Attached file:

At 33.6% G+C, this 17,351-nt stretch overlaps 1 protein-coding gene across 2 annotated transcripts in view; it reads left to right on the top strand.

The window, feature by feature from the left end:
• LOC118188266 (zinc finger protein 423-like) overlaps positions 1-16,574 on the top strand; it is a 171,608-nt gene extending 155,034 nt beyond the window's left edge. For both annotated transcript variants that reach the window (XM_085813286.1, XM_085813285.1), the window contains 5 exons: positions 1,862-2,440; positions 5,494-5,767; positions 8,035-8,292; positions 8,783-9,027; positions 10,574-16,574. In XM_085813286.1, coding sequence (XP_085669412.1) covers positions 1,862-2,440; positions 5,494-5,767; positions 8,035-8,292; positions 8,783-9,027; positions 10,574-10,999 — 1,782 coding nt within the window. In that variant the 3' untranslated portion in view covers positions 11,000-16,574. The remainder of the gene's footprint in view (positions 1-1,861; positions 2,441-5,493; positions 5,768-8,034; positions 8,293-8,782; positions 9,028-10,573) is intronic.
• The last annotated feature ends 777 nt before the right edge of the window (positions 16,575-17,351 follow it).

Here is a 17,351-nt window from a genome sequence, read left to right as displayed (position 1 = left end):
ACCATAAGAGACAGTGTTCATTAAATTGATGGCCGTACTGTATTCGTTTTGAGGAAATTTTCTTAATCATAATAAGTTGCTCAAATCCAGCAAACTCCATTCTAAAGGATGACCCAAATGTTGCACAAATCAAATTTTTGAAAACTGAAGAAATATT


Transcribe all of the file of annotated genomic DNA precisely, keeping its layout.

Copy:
At 33.6% G+C, this 17,351-nt stretch overlaps 1 protein-coding gene across 2 annotated transcripts in view; it reads left to right on the top strand.

The window, feature by feature from the left end:
• LOC118188266 (zinc finger protein 423-like) overlaps positions 1-16,574 on the top strand; it is a 171,608-nt gene extending 155,034 nt beyond the window's left edge. For both annotated transcript variants that reach the window (XM_085813286.1, XM_085813285.1), the window contains 5 exons: positions 1,862-2,440; positions 5,494-5,767; positions 8,035-8,292; positions 8,783-9,027; positions 10,574-16,574. In XM_085813286.1, coding sequence (XP_085669412.1) covers positions 1,862-2,440; positions 5,494-5,767; positions 8,035-8,292; positions 8,783-9,027; positions 10,574-10,999 — 1,782 coding nt within the window. In that variant the 3' untranslated portion in view covers positions 11,000-16,574. The remainder of the gene's footprint in view (positions 1-1,861; positions 2,441-5,493; positions 5,768-8,034; positions 8,293-8,782; positions 9,028-10,573) is intronic.
• The last annotated feature ends 777 nt before the right edge of the window (positions 16,575-17,351 follow it).

Here is a 17,351-nt window from a genome sequence, read left to right as displayed (position 1 = left end):
ACCATAAGAGACAGTGTTCATTAAATTGATGGCCGTACTGTATTCGTTTTGAGGAAATTTTCTTAATCATAATAAGTTGCTCAAATCCAGCAAACTCCATTCTAAAGGATGACCCAAATGTTGCACAAATCAAATTTTTGAAAACTGAAGAAATATT